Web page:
Mastery of Military History and Organizational Theory
Military history provides the required context, width, and depth to understand past ways and means in the absence of physical combat experiences. It allows professionals to test their knowledge and ideas against a framework of historical military experience. It also provides insights into successful methods and permits learning through vicarious failure. The study of history can also, as Richard Neustadt and Ernst May argue in Thinking in Time, stimulate imagination by seeing the past as a way to better envision the future.
Michael Howard has proposed the most compelling reason for studying military history is that unlike other enduring professions, the military profession is intermittent. In essence, military history is the case law for military professionals to prepare for future operations. And as Howard has also noted, military professional must hone “the ability to look at the past to see what works and what does not … the last war provides the only firm data that they have.” Military history provides an intellectual foundation for dealing with the ambiguity, uncertainty, and friction inherent in war.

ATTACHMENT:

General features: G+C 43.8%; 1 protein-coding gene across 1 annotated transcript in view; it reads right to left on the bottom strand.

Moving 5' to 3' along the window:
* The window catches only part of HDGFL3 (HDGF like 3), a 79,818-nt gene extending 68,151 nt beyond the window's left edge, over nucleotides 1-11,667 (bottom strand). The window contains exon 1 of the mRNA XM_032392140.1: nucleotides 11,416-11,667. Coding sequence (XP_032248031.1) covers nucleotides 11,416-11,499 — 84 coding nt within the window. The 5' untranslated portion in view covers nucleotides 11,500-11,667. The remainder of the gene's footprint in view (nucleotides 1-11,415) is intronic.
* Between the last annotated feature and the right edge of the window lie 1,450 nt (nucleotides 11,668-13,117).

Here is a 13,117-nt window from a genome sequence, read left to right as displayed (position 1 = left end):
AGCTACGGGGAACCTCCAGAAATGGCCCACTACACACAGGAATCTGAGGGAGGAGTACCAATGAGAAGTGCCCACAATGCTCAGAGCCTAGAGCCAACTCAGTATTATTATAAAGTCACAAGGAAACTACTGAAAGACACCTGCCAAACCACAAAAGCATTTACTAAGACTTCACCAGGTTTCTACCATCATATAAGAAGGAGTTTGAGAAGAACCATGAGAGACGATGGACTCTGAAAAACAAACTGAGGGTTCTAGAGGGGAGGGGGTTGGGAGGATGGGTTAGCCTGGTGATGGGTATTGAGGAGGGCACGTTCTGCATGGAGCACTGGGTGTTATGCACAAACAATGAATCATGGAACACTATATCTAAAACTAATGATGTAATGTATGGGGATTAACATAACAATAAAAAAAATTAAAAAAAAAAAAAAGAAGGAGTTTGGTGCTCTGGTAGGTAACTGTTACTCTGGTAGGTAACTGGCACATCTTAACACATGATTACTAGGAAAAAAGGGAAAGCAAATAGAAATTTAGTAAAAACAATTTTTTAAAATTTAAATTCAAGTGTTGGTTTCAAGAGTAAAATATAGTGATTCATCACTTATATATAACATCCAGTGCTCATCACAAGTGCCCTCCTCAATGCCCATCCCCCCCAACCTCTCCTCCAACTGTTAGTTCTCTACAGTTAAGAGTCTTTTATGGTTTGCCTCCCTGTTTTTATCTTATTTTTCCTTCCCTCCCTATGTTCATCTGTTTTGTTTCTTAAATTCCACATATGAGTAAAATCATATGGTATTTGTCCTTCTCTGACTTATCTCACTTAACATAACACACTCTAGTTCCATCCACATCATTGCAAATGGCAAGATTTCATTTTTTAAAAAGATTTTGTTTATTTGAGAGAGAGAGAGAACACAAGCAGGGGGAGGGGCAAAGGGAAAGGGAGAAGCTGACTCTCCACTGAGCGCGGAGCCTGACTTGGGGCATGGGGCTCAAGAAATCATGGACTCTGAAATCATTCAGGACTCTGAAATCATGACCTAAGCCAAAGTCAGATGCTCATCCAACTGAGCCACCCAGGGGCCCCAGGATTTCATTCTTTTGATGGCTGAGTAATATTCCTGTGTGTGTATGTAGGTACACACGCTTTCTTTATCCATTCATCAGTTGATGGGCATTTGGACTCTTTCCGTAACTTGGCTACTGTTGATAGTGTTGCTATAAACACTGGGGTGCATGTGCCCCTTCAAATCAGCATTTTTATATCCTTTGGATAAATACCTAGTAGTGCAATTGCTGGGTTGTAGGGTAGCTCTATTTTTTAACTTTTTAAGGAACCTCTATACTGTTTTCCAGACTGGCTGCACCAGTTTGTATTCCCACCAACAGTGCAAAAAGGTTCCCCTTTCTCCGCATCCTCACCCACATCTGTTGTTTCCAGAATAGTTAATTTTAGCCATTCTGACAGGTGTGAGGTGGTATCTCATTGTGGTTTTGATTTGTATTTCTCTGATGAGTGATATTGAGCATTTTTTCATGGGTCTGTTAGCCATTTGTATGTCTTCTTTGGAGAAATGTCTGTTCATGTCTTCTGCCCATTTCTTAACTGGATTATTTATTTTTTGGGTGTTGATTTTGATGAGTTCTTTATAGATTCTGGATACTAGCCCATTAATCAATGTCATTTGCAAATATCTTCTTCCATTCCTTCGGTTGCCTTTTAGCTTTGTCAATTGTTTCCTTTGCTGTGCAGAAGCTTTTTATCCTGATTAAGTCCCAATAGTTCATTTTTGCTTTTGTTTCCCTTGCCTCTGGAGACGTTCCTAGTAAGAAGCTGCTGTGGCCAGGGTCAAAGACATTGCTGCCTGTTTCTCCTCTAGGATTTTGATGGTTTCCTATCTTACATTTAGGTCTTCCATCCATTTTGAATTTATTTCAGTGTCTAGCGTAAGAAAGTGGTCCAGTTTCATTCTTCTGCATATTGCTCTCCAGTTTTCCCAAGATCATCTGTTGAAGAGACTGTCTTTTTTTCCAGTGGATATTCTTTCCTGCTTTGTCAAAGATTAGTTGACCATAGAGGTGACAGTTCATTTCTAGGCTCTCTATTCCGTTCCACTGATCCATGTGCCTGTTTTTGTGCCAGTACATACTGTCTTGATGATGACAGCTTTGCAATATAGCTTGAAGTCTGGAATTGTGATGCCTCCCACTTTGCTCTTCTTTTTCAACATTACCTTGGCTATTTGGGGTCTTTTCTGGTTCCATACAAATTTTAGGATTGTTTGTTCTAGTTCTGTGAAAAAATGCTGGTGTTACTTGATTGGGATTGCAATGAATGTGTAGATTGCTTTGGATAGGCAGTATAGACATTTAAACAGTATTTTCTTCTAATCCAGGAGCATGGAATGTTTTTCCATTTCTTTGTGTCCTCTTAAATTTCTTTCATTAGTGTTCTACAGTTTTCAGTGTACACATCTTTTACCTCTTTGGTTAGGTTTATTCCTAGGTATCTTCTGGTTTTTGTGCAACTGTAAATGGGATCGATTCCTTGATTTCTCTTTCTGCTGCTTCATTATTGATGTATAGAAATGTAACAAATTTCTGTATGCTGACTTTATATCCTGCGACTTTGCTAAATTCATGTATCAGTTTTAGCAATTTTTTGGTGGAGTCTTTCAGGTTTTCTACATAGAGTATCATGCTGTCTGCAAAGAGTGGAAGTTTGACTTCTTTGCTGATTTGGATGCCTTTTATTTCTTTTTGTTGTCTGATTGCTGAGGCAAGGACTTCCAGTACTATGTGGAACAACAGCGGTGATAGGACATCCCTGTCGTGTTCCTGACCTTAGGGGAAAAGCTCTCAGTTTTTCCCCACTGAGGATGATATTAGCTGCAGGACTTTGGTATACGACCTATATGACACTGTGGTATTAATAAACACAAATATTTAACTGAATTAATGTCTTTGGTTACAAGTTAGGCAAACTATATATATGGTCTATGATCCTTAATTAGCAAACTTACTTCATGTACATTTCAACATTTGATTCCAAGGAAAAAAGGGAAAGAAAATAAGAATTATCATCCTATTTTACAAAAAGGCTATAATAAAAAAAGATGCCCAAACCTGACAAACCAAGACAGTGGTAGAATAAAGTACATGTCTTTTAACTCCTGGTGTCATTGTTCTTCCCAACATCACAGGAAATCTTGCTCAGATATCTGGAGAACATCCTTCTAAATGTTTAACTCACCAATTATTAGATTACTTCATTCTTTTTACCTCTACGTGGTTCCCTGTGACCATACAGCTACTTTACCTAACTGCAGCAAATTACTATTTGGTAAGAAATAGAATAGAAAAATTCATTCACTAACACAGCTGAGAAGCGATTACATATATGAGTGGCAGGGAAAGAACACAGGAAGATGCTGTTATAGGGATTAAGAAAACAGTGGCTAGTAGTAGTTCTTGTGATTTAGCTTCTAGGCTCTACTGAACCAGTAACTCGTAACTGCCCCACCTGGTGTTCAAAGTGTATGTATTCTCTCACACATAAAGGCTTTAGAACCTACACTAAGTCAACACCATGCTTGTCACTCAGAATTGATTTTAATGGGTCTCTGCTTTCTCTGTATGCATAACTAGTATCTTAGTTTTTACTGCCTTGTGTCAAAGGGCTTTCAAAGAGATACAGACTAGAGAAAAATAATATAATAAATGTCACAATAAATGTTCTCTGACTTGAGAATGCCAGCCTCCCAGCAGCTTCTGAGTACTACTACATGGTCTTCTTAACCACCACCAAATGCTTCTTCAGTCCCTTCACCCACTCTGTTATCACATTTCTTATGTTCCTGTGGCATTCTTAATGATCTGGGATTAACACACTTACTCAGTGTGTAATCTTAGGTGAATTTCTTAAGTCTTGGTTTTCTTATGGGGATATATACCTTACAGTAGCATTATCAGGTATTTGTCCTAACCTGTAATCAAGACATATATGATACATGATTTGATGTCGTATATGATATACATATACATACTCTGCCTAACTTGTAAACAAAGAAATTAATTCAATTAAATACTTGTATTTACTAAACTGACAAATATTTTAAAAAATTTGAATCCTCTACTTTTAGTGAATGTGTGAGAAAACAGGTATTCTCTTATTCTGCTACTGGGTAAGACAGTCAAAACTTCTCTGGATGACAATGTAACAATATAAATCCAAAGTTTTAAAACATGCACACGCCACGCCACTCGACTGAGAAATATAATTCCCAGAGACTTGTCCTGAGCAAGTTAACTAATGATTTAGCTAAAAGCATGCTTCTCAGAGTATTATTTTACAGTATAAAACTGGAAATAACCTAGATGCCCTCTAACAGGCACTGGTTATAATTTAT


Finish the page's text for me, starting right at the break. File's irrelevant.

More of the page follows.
Military professional should also possess an understanding of organizational theory. Military history provides vicarious learning about war. Organizational theory and case studies provide military professionals with a deeper understanding about how their institutions work and how they might be adapted and improved. Understanding organizational theory and its application for the military encompasses several areas. This includes organizational culture and behavior, adaptation theory, and how to design institutions able to prepare for — and respond to — failure. In combination, a foundation based on military history and organizational theory should provide the basis for appreciating when and where to adapt, and how to do so in a way that generates an advantage over adversaries.
Mastery of Leadership and Ethics
Leadership is the art of influencing and directing people to achieve the team or organizational goal. Nearly all professional military organizations emphasize this competency as a central aspect of the profession of arms. As a recent British Army publication noted, “leadership is the life blood of an army.”